The Hedgehog Concept

A main problem often witnessed in the business environment is when companies lose focus by taking up too many things at a time. By doing this, businesses often lose their identity and their performance starts to decline towards the bottom.  Jim Collins has digged down into this problem and has discussed the solution to the problem in his book ‘Good to Great’ published in 2001with the Hedgehog concept. In his book Collins argues that success is all about simplicity and solid principles. The author claims that businesses can only succeed only if they focus at one thing at a time, without overcomplicating business operations.

 The story behind: The fox and the hedgehog

It goes without saying that foxes are agile, dynamic animals that are capable of concentrating in multiple things at a time. They are aware of their environment and what is going on around them, while also focusing on their prey; the hedgehog. On the contrary, the hedgehog can only do one thing at a time; curl up into a ball and protect itself with its spikes. This paradigm illustrates companies that pursue many ends at a single time versus companies that simplify complexity and pursue only a single basic principle.

The three circles

According to Collins, the Hedgehog concept is principles on the understating of three overlapping circle:

Circle 1: What are you deeply passionate about?

The first question is all about looking into and identifying what the organization is passionate about. You need to uncover what ignites your employees and understand in what area their passion lies. At this stage you need to ask:

  • What really matters to your employees? What do they enjoy doing?
  • What does your organization aspire?
  • What are the values that describe your organization best?

Circle 2: What can you be the best in the world at?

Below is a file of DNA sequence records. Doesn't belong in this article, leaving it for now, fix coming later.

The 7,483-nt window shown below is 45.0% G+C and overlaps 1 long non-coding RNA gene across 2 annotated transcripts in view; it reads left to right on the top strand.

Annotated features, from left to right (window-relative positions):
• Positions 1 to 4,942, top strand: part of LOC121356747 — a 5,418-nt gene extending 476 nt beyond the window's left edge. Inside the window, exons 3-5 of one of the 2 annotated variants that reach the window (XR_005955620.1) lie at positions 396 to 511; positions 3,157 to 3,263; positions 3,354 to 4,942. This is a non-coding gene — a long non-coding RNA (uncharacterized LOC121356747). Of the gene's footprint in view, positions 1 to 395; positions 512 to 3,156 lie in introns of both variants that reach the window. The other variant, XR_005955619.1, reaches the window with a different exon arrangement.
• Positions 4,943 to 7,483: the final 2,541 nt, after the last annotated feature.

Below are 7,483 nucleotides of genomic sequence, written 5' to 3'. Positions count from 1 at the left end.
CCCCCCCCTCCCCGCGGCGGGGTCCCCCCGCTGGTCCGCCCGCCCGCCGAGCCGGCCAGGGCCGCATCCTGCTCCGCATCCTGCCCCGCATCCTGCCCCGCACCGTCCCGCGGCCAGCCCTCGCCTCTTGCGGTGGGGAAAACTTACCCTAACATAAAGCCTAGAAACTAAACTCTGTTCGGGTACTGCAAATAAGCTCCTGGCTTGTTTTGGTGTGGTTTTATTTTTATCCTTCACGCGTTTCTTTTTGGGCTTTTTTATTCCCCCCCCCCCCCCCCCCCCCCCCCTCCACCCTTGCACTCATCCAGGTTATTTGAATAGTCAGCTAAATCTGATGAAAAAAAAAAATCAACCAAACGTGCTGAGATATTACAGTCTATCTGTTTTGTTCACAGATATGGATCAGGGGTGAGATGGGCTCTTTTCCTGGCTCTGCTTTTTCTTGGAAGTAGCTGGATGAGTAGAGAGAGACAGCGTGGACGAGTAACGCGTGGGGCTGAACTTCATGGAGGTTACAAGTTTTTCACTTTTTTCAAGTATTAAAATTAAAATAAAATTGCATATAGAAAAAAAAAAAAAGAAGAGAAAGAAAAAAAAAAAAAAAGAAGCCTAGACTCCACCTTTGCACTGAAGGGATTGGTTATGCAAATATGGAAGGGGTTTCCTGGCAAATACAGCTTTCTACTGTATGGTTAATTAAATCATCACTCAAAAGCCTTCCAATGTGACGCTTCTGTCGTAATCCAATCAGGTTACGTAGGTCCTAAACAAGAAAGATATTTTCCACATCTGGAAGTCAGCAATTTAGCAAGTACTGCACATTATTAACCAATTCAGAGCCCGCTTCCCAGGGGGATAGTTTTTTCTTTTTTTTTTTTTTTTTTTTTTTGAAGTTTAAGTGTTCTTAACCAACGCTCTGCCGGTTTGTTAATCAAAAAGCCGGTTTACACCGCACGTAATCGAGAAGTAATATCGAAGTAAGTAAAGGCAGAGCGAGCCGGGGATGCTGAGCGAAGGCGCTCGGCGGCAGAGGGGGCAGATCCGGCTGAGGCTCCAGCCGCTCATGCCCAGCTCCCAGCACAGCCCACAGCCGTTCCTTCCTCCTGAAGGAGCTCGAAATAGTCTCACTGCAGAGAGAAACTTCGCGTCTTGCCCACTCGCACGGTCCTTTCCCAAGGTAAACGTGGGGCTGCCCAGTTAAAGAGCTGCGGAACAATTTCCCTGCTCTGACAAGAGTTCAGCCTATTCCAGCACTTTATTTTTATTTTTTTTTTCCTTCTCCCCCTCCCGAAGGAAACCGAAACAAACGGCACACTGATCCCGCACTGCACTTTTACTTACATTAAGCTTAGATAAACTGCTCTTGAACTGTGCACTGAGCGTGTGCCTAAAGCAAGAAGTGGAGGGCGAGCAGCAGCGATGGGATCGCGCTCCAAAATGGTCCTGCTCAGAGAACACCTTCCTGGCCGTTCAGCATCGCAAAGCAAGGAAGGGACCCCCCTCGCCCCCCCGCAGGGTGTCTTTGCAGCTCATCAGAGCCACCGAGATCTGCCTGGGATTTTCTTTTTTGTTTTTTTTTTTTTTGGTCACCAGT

The second question looks into another topic and sees to uncover what your company is best at. At this step, you need to understand where your current and potential core capabilities and competencies lie.

  • What makes you differ from your competition?
  • What are your core competencies? Are they fully utilized?
  • What are your weaknesses?

Circle 3: What drives your economic engine?

The last question that needs to be asked is what drives your revenue and profit up. This insight will identify where the potential for competitive advantage lies. You need to consider:

  • What is the primary source of revenue and profit?
  • What area of the business drives economic progress?

Overlap

Having examined all three questions above you will then need to identify where the three circles overlap. The point they overlap is where the Hedgehog concept is and once identified you can become aware where the central vision of your organizational strategy is. The Hedgehog concept is very beneficial for reviewing and assessing their current strategy against where the organization’s passion and economic opportunities. After identifying the gaps, businesses can then proceed to revise their strategy accordingly.

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